Benefit of Ezetimibe Added to Simvastatin in Reduced Kidney Function.
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Efficacy of statin-based therapies in reducing cardiovascular mortality in individuals with CKD seems to diminish as eGFR declines. The strongest evidence supporting the cardiovascular benefit of statins in individuals with CKD was shown with ezetimibe plus simvastatin versus placebo. However, whether combination therapy or statin alone resulted in cardiovascular benefit is uncertain. Therefore, we estimated GFR in 18,015 individuals from the IMPROVE-IT (ezetimibe plus simvastatin versus simvastatin alone in individuals with cardiovascular disease and creatinine clearance >30 ml/min) and examined post hoc the relationship of eGFR with end points across treatment arms. For the primary end point of cardiovascular death, major coronary event, or nonfatal stroke, the relative risk reduction of combination therapy compared with monotherapy differed by eGFR (P=0.04). The difference in treatment effect was observed at eGFR≤75 ml/min per 1.73 m2 and most apparent at levels ≤60 ml/min per 1.73 m2 Compared with individuals receiving monotherapy, individuals receiving combination therapy with a baseline eGFR of 60 ml/min per 1.73 m2 experienced a 12% risk reduction (hazard ratio [HR], 0.88; 95% confidence interval [95% CI], 0.82 to 0.95); those with a baseline eGFR of 45 ml/min per 1.73 m2 had a 13% risk reduction (HR, 0.87; 95% CI, 0.78 to 0.98). In stabilized individuals within 10 days of acute coronary syndrome, combination therapy seemed to be more effective than monotherapy in individuals with moderately reduced eGFR (30-60 ml/min per 1.73 m2). Further studies examining potential benefits of combination lipid-lowering therapy in individuals with CKD are needed.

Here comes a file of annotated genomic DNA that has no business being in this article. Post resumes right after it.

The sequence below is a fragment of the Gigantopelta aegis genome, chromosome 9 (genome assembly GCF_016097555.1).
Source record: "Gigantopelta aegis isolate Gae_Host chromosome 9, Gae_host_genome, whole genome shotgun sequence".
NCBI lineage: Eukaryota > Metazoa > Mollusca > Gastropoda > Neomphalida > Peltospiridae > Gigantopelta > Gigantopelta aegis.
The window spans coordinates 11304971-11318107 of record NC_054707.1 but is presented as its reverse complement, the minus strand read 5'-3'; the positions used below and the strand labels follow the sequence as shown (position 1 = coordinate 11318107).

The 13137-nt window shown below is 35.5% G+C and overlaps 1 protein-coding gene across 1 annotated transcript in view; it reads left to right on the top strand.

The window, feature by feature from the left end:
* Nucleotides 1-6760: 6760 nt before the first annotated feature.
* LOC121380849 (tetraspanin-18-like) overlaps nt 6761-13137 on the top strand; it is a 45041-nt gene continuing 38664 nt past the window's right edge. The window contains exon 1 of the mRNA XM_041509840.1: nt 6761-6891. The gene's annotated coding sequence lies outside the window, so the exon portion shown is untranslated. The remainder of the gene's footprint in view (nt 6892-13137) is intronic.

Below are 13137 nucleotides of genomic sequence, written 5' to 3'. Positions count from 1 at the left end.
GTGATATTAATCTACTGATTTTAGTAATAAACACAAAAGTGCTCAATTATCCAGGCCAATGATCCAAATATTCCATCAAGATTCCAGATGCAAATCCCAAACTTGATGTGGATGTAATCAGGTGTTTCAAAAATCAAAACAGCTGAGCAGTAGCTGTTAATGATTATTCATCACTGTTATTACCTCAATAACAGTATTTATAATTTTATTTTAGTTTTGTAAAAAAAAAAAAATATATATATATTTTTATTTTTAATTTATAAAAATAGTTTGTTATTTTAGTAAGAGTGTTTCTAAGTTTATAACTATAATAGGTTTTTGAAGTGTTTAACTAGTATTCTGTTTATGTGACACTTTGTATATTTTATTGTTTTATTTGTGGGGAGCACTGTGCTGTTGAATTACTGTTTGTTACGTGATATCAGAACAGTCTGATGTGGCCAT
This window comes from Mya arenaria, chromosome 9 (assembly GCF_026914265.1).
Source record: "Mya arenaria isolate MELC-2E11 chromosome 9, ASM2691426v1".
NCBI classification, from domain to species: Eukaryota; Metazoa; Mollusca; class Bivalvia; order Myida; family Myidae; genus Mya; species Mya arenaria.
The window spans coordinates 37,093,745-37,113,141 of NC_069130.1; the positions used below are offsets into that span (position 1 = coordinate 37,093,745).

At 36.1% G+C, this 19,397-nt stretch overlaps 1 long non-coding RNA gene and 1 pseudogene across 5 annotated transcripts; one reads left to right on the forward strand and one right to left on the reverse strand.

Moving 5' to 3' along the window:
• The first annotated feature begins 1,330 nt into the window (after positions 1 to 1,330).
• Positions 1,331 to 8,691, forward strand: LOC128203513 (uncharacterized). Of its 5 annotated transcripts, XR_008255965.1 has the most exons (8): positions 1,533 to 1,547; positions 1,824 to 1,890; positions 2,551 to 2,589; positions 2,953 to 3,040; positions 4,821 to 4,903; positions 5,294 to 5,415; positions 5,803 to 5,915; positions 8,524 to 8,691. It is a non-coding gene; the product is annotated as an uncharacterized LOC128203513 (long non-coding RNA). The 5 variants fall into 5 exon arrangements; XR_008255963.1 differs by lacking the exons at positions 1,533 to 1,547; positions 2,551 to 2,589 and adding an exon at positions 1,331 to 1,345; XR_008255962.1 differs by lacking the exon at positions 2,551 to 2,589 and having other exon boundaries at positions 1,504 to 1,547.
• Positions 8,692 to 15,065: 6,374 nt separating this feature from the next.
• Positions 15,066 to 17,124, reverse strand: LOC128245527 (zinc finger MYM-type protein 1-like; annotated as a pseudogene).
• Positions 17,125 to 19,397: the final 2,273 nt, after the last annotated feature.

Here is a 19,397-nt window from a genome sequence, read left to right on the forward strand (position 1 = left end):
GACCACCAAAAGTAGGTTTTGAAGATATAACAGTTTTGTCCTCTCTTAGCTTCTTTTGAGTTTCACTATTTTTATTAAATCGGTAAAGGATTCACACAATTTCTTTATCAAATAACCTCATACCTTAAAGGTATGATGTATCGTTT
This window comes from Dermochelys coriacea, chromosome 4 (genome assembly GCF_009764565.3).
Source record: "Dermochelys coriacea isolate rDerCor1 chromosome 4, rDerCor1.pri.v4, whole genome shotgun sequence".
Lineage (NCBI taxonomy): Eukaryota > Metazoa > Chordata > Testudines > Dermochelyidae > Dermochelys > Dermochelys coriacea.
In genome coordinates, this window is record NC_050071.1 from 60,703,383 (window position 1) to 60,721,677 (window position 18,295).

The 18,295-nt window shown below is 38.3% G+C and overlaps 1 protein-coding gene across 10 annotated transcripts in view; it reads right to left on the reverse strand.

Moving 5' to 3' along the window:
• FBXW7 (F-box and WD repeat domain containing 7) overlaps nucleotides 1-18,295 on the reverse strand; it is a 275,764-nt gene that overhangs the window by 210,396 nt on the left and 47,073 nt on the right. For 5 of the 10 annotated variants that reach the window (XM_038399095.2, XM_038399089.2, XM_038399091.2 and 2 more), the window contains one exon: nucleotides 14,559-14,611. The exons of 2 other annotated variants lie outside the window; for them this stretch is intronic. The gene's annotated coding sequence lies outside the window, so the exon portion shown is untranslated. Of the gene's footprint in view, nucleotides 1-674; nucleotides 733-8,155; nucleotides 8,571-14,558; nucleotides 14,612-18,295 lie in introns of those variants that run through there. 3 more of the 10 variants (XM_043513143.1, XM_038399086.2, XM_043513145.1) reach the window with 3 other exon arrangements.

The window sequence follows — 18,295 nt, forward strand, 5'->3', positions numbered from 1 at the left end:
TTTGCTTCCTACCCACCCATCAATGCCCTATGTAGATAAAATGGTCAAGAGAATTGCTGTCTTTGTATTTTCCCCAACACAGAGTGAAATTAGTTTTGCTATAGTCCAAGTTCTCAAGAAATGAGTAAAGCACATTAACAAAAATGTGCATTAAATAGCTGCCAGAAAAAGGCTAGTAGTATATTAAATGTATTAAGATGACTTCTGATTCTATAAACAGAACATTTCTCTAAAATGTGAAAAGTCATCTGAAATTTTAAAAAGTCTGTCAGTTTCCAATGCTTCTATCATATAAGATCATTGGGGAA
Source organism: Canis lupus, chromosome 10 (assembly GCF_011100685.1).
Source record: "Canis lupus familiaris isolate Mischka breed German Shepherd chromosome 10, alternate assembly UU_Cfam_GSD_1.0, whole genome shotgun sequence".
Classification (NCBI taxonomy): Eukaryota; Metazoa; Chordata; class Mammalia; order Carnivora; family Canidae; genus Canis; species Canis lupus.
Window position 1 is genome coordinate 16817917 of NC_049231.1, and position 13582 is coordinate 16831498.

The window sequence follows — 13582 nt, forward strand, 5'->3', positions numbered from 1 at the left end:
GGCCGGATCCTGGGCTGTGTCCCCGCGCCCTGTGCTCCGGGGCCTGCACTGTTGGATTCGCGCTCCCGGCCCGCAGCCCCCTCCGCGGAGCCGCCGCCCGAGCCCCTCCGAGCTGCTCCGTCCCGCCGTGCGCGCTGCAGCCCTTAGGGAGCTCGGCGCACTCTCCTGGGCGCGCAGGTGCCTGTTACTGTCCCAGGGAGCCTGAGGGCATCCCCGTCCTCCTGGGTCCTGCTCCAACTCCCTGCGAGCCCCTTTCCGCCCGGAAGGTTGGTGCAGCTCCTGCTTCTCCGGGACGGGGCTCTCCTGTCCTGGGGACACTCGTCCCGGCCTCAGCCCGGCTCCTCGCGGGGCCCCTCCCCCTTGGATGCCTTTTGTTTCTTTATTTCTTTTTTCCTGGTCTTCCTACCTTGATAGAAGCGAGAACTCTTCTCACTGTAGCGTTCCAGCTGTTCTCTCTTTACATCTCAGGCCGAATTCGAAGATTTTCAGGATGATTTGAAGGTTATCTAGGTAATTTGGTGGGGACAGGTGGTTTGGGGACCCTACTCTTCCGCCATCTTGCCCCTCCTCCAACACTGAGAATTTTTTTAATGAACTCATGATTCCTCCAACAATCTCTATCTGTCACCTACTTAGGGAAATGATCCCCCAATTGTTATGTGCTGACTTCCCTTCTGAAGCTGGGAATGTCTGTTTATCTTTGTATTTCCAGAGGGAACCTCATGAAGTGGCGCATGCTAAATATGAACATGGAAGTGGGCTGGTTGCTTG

chronic kidney disease
Aged, 80 and over
Drug Therapy, Combination
Glomerular Filtration Rate
Renal Insufficiency, Chronic
Published Version (Please cite this version)10.1681/ASN.2016090957
Publication InfoBlazing, MA; Cannon, CP; Charytan, DM; Lokhnygina, Y; Roe, Matthew Todd; Stanifer, John W; & White, Jennifer (2017). Benefit of Ezetimibe Added to Simvastatin in Reduced Kidney Function. J Am Soc Nephrol, 28(10). pp. 3034-3043. 10.1681/ASN.2016090957. Retrieved from http://hdl.handle.net/10161/15967.
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Assistant Professor of Biostatistics and Bioinformatics
Statistical methods in clinical trials, survival analysis, adaptive designs, adaptive treatment strategies, causal inference in observational studies, semiparametric inference
Professor of Medicine
My clinical activities focus upon general, preventive, and acute care cardiology. I round regularly on the inpatient general cardiology and coronary care unit (CCU) services and i have a particular interest in the treatment and management of patients with acute myocardial infarction and cardiogenic shock. In my outpatient clinic, I care for patients with a variety of cardiovascular conditions include chronic coronary artery disease, hypertension, hyperlipidemia, atrial fibrillation,
Adjunct Assistant Professor of Medicine
John W. Stanifer, MD, MSc-GH, is a nephrologist and clinical researcher with a focus on using translational and trans-disciplinary methods to uncover mechanisms of global health disparities in kidney disease. John completed his residency training in internal medicine and global health at Duke, completing the Master of Science in Global Health program in 2014. He also completed his sub-specialty training in nephrology at Duke, and during that time, he also completed a fellowship in c
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